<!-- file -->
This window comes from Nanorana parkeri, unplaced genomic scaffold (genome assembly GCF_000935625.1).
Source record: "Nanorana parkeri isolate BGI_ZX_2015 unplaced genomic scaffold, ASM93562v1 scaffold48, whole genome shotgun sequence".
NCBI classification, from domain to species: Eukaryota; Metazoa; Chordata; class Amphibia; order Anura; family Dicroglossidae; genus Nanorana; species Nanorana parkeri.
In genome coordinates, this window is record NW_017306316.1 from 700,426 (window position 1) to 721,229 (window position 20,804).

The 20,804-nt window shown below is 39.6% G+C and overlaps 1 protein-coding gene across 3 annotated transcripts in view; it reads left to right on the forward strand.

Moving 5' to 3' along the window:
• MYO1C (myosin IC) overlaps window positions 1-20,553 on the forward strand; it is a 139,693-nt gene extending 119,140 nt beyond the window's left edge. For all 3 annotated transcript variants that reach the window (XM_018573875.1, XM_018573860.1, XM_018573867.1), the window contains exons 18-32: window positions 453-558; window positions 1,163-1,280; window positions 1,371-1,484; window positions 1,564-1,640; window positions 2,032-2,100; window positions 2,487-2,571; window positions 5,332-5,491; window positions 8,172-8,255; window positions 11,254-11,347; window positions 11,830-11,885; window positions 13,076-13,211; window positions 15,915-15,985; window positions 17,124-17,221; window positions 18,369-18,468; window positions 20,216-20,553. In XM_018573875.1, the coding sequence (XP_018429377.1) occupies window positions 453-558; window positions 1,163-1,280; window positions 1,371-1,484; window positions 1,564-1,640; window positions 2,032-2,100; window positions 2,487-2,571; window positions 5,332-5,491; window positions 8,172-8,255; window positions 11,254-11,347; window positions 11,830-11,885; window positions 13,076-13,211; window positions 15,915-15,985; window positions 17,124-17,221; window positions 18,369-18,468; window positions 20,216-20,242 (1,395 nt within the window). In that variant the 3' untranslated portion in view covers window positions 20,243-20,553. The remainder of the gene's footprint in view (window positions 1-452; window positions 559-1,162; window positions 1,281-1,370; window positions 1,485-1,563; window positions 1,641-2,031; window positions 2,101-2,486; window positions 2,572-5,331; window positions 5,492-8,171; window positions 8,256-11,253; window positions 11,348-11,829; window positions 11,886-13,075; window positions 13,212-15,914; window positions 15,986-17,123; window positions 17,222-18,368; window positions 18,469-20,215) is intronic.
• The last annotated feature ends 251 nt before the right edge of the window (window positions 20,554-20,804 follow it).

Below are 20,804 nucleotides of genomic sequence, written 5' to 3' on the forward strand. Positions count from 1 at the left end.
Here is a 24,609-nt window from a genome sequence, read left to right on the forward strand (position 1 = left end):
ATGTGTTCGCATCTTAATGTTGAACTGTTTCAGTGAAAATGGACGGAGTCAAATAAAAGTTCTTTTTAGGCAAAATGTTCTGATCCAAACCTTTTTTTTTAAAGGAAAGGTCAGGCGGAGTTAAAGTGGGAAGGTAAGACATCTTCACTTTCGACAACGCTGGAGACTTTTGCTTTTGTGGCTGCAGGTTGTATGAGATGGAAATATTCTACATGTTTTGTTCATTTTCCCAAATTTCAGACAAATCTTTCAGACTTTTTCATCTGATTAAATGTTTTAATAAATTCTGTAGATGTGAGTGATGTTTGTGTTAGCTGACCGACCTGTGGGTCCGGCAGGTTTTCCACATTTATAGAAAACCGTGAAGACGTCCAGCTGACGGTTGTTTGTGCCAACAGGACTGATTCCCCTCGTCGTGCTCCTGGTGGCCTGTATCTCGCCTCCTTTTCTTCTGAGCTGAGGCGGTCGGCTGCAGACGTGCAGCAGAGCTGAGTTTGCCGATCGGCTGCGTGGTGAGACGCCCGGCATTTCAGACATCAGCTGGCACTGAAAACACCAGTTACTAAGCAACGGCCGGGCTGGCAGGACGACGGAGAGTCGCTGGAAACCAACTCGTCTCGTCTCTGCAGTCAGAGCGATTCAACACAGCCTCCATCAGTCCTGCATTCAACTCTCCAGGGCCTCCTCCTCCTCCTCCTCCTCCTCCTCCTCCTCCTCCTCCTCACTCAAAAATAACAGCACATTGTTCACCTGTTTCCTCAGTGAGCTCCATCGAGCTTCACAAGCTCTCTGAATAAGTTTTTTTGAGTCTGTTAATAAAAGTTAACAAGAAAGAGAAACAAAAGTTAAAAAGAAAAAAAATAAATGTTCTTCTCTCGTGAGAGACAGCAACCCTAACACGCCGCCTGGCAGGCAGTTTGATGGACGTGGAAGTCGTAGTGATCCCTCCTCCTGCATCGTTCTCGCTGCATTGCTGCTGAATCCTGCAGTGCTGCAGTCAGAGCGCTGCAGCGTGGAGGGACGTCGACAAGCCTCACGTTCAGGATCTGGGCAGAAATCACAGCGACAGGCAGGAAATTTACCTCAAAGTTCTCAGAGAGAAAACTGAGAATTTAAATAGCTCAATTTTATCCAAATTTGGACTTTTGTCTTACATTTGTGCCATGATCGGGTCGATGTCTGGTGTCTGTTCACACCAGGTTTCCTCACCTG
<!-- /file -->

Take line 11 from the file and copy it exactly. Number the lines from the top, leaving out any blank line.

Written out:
ATGTGTTCGCATCTTAATGTTGAACTGTTTCAGTGAAAATGGACGGAGTCAAATAAAAGTTCTTTTTAGGCAAAATGTTCTGATCCAAACCTTTTTTTTTAAAGGAAAGGTCAGGCGGAGTTAAAGTGGGAAGGTAAGACATCTTCACTTTCGACAACGCTGGAGACTTTTGCTTTTGTGGCTGCAGGTTGTATGAGATGGAAATATTCTACATGTTTTGTTCATTTTCCCAAATTTCAGACAAATCTTTCAGACTTTTTCATCTGATTAAATGTTTTAATAAATTCTGTAGATGTGAGTGATGTTTGTGTTAGCTGACCGACCTGTGGGTCCGGCAGGTTTTCCACATTTATAGAAAACCGTGAAGACGTCCAGCTGACGGTTGTTTGTGCCAACAGGACTGATTCCCCTCGTCGTGCTCCTGGTGGCCTGTATCTCGCCTCCTTTTCTTCTGAGCTGAGGCGGTCGGCTGCAGACGTGCAGCAGAGCTGAGTTTGCCGATCGGCTGCGTGGTGAGACGCCCGGCATTTCAGACATCAGCTGGCACTGAAAACACCAGTTACTAAGCAACGGCCGGGCTGGCAGGACGACGGAGAGTCGCTGGAAACCAACTCGTCTCGTCTCTGCAGTCAGAGCGATTCAACACAGCCTCCATCAGTCCTGCATTCAACTCTCCAGGGCCTCCTCCTCCTCCTCCTCCTCCTCCTCCTCCTCCTCCTCCTCACTCAAAAATAACAGCACATTGTTCACCTGTTTCCTCAGTGAGCTCCATCGAGCTTCACAAGCTCTCTGAATAAGTTTTTTTGAGTCTGTTAATAAAAGTTAACAAGAAAGAGAAACAAAAGTTAAAAAGAAAAAAAATAAATGTTCTTCTCTCGTGAGAGACAGCAACCCTAACACGCCGCCTGGCAGGCAGTTTGATGGACGTGGAAGTCGTAGTGATCCCTCCTCCTGCATCGTTCTCGCTGCATTGCTGCTGAATCCTGCAGTGCTGCAGTCAGAGCGCTGCAGCGTGGAGGGACGTCGACAAGCCTCACGTTCAGGATCTGGGCAGAAATCACAGCGACAGGCAGGAAATTTACCTCAAAGTTCTCAGAGAGAAAACTGAGAATTTAAATAGCTCAATTTTATCCAAATTTGGACTTTTGTCTTACATTTGTGCCATGATCGGGTCGATGTCTGGTGTCTGTTCACACCAGGTTTCCTCACCTG